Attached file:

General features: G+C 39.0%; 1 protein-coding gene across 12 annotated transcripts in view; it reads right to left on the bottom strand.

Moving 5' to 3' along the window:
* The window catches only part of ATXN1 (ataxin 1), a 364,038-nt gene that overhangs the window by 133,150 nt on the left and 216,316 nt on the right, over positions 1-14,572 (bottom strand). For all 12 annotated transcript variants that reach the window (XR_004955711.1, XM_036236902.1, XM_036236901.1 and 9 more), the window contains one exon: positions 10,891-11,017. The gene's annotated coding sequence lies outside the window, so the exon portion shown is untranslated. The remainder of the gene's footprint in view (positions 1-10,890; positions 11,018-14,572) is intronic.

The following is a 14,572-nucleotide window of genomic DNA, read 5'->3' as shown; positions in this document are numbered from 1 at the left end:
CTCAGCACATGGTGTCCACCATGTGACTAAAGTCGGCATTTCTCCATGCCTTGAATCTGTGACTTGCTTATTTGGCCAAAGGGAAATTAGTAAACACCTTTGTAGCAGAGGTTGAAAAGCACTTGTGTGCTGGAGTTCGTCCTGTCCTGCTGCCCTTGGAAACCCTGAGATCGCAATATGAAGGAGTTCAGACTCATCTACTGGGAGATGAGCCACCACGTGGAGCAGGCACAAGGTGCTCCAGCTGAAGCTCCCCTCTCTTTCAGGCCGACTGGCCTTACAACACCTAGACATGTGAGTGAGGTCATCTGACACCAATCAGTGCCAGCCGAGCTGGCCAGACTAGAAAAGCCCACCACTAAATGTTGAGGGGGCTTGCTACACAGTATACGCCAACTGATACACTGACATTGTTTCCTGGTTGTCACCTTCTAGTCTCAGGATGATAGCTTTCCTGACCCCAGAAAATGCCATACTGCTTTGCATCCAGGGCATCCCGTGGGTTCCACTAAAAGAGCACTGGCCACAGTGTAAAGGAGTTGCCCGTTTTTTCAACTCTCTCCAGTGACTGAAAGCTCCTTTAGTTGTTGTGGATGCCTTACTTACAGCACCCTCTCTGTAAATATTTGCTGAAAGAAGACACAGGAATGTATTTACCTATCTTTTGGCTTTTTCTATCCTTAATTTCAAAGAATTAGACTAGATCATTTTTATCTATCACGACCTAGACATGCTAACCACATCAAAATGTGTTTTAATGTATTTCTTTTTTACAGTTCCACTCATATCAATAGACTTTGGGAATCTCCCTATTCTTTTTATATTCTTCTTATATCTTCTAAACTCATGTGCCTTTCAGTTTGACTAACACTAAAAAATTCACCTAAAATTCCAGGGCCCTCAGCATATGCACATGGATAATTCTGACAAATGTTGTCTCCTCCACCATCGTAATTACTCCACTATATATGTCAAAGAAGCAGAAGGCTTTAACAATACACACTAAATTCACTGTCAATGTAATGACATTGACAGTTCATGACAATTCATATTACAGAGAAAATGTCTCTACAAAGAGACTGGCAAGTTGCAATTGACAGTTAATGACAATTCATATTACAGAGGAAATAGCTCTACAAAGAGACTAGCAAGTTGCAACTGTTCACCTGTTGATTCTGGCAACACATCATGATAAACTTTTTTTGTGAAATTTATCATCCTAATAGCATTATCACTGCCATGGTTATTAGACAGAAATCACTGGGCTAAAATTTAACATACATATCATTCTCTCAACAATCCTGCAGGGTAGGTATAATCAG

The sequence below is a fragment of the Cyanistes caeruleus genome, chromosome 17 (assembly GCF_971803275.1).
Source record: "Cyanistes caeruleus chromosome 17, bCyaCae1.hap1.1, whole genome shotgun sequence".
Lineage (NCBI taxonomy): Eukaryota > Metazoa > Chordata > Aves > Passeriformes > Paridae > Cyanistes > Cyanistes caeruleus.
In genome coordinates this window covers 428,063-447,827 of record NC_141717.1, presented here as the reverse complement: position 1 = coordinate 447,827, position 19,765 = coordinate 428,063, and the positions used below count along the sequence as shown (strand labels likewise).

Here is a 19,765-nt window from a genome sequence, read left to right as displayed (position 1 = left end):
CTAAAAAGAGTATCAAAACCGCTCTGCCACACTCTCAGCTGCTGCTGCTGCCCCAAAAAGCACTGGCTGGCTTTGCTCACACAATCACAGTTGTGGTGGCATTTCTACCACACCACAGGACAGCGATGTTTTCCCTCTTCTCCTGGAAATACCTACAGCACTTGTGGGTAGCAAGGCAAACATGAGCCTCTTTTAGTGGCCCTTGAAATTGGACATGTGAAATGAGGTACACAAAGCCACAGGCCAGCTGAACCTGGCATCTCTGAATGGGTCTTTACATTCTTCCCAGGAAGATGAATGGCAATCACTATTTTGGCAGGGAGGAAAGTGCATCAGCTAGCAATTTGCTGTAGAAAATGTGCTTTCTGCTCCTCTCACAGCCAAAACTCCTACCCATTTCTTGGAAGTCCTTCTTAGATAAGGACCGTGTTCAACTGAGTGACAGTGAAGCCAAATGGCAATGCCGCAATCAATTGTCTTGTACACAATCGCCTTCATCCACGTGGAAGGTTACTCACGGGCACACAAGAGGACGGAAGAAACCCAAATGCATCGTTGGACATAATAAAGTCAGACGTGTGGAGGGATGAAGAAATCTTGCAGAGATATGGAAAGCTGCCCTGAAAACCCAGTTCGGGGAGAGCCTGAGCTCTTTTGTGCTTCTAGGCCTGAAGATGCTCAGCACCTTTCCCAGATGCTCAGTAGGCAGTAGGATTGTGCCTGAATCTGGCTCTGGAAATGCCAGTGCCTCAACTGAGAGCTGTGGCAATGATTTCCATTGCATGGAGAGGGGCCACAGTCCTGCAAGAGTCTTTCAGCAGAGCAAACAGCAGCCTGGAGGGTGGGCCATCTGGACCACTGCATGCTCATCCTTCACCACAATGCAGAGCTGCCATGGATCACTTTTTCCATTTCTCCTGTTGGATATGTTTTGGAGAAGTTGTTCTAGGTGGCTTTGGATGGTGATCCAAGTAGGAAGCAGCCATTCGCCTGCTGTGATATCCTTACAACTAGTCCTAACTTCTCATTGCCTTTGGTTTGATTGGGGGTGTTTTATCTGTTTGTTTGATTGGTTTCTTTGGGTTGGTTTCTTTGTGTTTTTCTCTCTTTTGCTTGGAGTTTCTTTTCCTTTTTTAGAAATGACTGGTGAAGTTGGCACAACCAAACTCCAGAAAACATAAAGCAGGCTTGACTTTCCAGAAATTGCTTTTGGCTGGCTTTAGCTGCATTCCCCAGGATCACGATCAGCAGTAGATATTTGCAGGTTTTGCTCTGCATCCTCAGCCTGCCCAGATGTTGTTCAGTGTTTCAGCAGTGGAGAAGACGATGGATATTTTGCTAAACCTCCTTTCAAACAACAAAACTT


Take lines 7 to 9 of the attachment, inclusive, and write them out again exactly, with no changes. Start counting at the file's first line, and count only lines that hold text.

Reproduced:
Source record: "Cyanistes caeruleus chromosome 17, bCyaCae1.hap1.1, whole genome shotgun sequence".
Lineage (NCBI taxonomy): Eukaryota > Metazoa > Chordata > Aves > Passeriformes > Paridae > Cyanistes > Cyanistes caeruleus.
In genome coordinates this window covers 428,063-447,827 of record NC_141717.1, presented here as the reverse complement: position 1 = coordinate 447,827, position 19,765 = coordinate 428,063, and the positions used below count along the sequence as shown (strand labels likewise).